Co-targeting angiogenesis and immunosuppressive cell networks to improve anti-cancer therapy


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Michele De Palma1,
The Swiss Institute for Experimental Cancer Research (ISREC), School of Life Sciences, Swiss Federal Institute of Technology Lausanne (EPFL), Lausanne, Switzerland (1)

Abstract

We have recently shown that angiopoietin-2 (ANG2/ANGPT2), a proangiogenic factor that promotes endothelial-cell survival and growth by activating the TIE2 receptor, may limit tumour sensitivity to vascular-endothelial growth factor (VEGFA)-targeted therapies. Indeed, combined ANG2/VEGF signalling blockade suppresses tumour angiogenesis and progression in tumours that adaptively up-regulate ANG2 in response to VEGFA blockade (Rigamonti et al., Cell Reports 2014). Although these findings support the clinical rationale for co-targeting ANG2 and VEGFA in tumours that develop resistance to VEGFA inhibition, tumour-associated macrophages (TAMs) represent an important source of pro-angiogenic and immunosuppressive signals that can contribute to abate the efficacy of anti-angiogenic therapy. To address this issue, we are currently developing combination treatments that involve co-targeting angiogenesis and immunosuppressive TAMs, as well as re-stimulating T cells, primarily in mouse models of breast cancer. The results of these studies will be presented at the Conference.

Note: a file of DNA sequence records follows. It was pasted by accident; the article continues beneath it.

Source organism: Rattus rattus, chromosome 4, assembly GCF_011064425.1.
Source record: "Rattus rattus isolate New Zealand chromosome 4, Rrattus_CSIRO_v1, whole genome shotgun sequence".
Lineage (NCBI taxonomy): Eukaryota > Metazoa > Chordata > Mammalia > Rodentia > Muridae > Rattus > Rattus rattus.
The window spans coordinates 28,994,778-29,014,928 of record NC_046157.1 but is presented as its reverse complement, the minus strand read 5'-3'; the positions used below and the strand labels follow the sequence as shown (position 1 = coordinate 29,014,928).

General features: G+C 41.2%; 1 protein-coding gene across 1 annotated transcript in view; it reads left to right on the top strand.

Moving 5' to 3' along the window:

Full authorship

Nicolo' Rigamonti1, Celine Rmili-Wyser1, Hans-Joachim Mueller2, Carola Ries2, and Michele De Palma1

1The Swiss Institute for Experimental Cancer Research (ISREC), Swiss Federal Institute of Technology Lausanne (EPFL), Lausanne, Switzerland

2Roche Diagnostics GmbH, Penzberg, Germany

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